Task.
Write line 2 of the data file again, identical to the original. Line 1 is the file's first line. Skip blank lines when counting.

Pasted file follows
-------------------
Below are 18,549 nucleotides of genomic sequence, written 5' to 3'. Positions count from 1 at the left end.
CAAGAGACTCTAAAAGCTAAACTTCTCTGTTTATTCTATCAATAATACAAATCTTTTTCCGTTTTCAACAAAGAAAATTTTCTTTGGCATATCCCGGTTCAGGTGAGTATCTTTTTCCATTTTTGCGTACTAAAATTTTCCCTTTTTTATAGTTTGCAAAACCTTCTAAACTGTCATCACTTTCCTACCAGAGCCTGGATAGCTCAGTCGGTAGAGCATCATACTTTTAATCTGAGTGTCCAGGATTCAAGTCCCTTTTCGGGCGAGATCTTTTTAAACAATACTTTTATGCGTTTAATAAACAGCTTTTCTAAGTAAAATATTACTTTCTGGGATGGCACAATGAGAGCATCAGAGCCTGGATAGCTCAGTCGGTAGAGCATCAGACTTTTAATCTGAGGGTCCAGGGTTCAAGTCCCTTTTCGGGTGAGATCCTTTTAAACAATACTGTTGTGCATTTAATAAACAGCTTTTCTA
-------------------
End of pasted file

CAAGAGACTCTAAAAGCTAAACTTCTCTGTTTATTCTATCAATAATACAAATCTTTTTCCGTTTTCAACAAAGAAAATTTTCTTTGGCATATCCCGGTTCAGGTGAGTATCTTTTTCCATTTTTGCGTACTAAAATTTTCCCTTTTTTATAGTTTGCAAAACCTTCTAAACTGTCATCACTTTCCTACCAGAGCCTGGATAGCTCAGTCGGTAGAGCATCATACTTTTAATCTGAGTGTCCAGGATTCAAGTCCCTTTTCGGGCGAGATCTTTTTAAACAATACTTTTATGCGTTTAATAAACAGCTTTTCTAAGTAAAATATTACTTTCTGGGATGGCACAATGAGAGCATCAGAGCCTGGATAGCTCAGTCGGTAGAGCATCAGACTTTTAATCTGAGGGTCCAGGGTTCAAGTCCCTTTTCGGGTGAGATCCTTTTAAACAATACTGTTGTGCATTTAATAAACAGCTTTTCTA